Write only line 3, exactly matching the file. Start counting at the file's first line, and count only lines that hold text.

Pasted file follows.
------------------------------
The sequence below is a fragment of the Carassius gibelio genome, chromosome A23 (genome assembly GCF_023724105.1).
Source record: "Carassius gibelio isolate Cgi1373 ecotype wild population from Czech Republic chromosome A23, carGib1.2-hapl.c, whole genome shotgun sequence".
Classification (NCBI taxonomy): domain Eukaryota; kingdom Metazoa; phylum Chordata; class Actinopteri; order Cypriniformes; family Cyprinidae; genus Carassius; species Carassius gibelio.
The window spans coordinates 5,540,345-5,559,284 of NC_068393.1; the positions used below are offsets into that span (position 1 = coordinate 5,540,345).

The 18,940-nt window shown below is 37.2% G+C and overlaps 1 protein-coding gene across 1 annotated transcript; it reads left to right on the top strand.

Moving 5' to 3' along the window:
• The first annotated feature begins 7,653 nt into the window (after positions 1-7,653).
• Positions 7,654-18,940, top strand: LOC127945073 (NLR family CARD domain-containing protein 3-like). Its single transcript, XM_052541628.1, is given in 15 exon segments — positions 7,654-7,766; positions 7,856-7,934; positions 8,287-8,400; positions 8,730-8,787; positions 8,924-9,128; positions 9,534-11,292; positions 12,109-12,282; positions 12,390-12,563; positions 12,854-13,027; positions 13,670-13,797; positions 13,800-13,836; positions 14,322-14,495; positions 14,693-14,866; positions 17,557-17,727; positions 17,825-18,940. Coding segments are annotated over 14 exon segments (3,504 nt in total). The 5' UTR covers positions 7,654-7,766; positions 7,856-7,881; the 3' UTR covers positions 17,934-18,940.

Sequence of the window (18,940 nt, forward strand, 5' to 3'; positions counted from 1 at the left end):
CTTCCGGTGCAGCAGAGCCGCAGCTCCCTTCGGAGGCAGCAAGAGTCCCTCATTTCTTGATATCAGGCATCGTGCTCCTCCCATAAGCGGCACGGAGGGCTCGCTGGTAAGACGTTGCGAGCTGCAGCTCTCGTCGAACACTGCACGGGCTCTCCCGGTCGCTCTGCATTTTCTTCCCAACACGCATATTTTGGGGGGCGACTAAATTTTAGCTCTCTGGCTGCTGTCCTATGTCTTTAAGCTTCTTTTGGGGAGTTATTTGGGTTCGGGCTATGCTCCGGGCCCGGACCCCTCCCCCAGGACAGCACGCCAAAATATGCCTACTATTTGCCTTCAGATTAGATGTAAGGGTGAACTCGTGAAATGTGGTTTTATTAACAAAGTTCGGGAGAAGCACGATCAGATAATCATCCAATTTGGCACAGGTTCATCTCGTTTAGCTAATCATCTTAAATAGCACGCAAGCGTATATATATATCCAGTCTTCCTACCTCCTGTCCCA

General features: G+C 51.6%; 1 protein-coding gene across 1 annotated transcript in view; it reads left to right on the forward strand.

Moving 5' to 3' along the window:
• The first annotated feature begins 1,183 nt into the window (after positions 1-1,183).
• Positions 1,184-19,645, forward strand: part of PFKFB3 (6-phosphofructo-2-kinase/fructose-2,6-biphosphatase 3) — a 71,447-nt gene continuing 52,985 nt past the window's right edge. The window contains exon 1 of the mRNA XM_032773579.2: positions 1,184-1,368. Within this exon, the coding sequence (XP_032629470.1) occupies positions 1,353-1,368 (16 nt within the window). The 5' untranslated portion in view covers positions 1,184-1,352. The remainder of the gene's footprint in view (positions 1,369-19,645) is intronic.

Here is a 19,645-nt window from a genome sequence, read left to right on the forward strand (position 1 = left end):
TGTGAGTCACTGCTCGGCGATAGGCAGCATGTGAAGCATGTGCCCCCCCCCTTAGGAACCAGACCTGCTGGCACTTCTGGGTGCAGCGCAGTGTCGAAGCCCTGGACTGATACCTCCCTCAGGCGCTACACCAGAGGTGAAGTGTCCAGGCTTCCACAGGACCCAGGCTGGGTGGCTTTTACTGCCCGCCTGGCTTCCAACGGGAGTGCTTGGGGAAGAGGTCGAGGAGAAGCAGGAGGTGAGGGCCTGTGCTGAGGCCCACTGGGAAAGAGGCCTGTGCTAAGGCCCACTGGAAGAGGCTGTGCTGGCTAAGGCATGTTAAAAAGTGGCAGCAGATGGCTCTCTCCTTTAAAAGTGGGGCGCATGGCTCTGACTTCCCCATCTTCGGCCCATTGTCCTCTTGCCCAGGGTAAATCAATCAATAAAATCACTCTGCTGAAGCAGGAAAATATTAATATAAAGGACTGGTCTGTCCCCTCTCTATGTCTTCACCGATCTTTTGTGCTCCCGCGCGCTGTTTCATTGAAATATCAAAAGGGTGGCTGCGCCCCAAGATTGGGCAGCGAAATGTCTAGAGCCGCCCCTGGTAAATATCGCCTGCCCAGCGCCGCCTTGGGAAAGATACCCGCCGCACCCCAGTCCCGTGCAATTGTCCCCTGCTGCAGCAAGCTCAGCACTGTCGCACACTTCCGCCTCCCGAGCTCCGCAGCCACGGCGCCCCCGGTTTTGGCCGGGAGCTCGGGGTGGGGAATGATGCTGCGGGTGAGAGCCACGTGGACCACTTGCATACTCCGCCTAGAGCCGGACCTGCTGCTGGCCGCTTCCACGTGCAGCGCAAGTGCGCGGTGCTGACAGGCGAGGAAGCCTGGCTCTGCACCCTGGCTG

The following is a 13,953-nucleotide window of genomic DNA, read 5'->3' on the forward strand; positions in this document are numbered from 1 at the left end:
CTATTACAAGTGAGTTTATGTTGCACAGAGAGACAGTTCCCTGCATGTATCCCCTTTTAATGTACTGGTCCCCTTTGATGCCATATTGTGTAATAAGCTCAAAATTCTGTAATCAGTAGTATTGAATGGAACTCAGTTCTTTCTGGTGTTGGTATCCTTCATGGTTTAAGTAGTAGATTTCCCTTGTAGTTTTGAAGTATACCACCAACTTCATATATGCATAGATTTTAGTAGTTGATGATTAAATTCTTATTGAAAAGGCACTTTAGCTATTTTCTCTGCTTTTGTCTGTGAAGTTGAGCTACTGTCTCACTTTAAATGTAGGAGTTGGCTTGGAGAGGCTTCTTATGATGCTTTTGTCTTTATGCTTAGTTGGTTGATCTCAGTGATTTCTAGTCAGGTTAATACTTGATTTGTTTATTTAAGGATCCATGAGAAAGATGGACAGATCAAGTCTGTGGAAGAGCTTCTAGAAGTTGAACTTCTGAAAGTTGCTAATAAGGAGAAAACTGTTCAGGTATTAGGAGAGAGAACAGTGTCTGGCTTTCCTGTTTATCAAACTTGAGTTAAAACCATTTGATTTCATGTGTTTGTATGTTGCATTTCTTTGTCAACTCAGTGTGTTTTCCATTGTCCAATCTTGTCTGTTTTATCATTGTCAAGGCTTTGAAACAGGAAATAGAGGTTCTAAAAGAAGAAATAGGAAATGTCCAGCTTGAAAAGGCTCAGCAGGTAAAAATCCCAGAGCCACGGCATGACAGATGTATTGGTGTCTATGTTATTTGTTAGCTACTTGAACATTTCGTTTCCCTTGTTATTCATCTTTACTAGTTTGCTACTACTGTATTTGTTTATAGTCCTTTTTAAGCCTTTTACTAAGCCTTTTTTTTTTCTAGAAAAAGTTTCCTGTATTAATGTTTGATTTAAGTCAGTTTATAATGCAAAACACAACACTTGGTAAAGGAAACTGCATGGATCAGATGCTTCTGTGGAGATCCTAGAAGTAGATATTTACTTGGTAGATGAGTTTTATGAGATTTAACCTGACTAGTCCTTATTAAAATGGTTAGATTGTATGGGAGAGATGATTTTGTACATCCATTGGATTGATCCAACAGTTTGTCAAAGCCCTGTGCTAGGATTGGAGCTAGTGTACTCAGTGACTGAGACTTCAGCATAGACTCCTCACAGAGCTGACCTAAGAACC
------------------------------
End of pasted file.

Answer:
Classification (NCBI taxonomy): domain Eukaryota; kingdom Metazoa; phylum Chordata; class Actinopteri; order Cypriniformes; family Cyprinidae; genus Carassius; species Carassius gibelio.